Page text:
One of my graduate school teachers always said, “We must perform the music of contemporary American composers often; otherwise, how will they be encouraged to write new good music for us?” When a patron or institution has the rare, significant opportunity to commission a new musical work, new relationships are formed: between patron and composer, between composer and choir, between composer and congregation (either as singers or listeners), between God and cosmos. If the new work is then recorded, historical relationships are also forged worldwide.
This weekend Church of the Holy Communion is the host of a signal event. When over a year ago we brainstormed the idea of hosting a sacred arts festival, which would be the intersection for sacred artists, writers/poets and musicians, we set aside resources to commission a new musical work. As our parish is experiencing a period of rejuvenation and growth, we also had the idea of commissioning a parish hymn to identify ourselves and our ministry. Only a few months later, the hymn tune Walnut Grove was born as a musical identifier for our parish.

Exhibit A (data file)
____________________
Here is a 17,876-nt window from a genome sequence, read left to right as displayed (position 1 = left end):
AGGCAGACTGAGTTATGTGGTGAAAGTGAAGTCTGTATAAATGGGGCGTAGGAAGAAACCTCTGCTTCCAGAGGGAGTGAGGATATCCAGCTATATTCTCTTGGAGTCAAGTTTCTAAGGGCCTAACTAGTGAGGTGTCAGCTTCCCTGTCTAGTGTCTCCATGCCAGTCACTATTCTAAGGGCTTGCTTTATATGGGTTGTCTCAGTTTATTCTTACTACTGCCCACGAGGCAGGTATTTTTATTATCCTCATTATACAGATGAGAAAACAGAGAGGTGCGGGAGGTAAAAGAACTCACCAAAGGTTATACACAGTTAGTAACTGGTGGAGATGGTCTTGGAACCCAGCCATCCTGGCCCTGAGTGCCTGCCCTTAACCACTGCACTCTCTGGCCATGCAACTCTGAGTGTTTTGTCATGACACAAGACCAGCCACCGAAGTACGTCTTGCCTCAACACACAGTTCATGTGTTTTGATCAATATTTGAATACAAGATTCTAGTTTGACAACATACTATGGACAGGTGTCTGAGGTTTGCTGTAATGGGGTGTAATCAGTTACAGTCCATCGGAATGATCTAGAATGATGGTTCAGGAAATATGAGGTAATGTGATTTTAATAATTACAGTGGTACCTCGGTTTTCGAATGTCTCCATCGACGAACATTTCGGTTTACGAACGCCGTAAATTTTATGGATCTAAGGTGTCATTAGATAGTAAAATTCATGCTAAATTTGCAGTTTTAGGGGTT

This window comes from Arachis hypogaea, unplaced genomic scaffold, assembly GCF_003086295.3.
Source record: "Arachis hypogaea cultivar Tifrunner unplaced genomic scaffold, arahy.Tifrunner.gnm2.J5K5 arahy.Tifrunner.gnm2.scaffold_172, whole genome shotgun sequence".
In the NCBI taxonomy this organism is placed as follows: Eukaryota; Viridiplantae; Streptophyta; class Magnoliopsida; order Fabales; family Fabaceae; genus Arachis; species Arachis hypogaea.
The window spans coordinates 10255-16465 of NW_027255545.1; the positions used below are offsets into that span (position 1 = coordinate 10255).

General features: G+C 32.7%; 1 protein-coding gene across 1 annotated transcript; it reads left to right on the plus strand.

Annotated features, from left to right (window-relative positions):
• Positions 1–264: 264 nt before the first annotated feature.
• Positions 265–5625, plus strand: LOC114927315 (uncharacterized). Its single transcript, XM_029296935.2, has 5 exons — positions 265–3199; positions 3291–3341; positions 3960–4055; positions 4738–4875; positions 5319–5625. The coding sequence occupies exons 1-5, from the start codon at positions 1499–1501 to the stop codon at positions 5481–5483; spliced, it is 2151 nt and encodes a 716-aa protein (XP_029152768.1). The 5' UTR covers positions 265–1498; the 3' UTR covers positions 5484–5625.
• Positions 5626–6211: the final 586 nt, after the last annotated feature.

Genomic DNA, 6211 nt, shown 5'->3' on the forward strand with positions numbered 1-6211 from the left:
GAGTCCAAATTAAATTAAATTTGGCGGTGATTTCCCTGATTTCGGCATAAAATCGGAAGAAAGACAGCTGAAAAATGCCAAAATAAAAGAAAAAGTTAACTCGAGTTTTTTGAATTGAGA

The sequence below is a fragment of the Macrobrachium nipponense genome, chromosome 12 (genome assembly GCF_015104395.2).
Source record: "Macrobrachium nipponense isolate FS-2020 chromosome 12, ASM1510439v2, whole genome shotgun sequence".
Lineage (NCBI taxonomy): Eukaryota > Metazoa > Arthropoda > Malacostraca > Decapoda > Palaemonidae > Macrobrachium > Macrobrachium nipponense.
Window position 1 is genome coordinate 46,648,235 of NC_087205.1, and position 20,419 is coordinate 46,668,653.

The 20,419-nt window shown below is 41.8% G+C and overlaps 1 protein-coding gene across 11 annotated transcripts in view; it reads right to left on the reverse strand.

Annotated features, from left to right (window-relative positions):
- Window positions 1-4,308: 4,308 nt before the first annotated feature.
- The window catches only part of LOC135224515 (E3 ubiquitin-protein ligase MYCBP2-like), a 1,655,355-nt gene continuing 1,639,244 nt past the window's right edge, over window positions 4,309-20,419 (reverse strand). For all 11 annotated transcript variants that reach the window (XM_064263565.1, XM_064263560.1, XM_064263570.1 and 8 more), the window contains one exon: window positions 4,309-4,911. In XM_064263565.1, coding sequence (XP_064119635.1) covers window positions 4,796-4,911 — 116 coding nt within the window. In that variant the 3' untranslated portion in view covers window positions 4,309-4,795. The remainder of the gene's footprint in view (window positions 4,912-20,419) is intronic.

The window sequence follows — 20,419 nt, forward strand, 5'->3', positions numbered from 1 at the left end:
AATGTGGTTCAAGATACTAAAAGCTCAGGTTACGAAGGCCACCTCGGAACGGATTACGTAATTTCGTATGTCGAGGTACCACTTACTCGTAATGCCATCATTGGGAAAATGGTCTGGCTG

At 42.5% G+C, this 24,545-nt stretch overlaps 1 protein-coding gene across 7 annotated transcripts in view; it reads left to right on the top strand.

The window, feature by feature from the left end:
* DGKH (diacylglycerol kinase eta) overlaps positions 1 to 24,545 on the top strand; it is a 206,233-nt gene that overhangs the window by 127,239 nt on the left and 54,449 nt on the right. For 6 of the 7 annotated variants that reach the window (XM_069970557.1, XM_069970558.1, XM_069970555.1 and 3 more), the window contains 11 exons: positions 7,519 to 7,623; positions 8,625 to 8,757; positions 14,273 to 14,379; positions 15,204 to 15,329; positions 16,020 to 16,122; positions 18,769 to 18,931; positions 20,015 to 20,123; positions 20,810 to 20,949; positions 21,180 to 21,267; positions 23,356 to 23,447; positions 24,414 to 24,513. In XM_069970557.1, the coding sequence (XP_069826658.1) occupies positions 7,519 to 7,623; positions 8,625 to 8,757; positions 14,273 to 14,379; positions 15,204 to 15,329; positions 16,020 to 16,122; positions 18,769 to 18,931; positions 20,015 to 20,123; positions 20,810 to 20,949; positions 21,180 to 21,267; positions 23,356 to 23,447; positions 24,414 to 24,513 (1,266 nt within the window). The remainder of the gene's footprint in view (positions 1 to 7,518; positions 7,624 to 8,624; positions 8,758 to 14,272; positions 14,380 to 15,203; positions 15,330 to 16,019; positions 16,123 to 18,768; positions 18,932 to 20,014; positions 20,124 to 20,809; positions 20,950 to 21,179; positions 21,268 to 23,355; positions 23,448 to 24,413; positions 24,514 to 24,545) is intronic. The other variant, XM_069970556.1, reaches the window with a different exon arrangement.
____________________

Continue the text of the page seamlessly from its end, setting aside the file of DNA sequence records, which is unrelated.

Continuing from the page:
The process of selecting the text “Come, new heav’n, new earth descending” was a God-filled moment as well. As William Bradley Roberts, the composer of Walnut Grove, says, “A good text will write its own tune,” and this hymn is a prime example. With the festival taking place in Eastertide, “Alleluia” was already a major punch word. When we happened upon Susan Palo Cherwien’s fifth stanza, “Alleluia be our measure,” we knew this phrase defined our Resurrection mission and identity. Bill Roberts’ soaring musical phrases and lofty Alleluia descant define this moment in time and ministry for our parish. May “Alleluia be our measure” and a perpetual call to ministry to us from this time forth!
Photos – Above: Susan Palo Cherwien’s text to the new hymn; composer Bill Roberts.
Photos – Below: Susan Palo Cherwien, visual artist Mel Ahlborn, who has created an illuminated manuscript based on Cherwien’s words.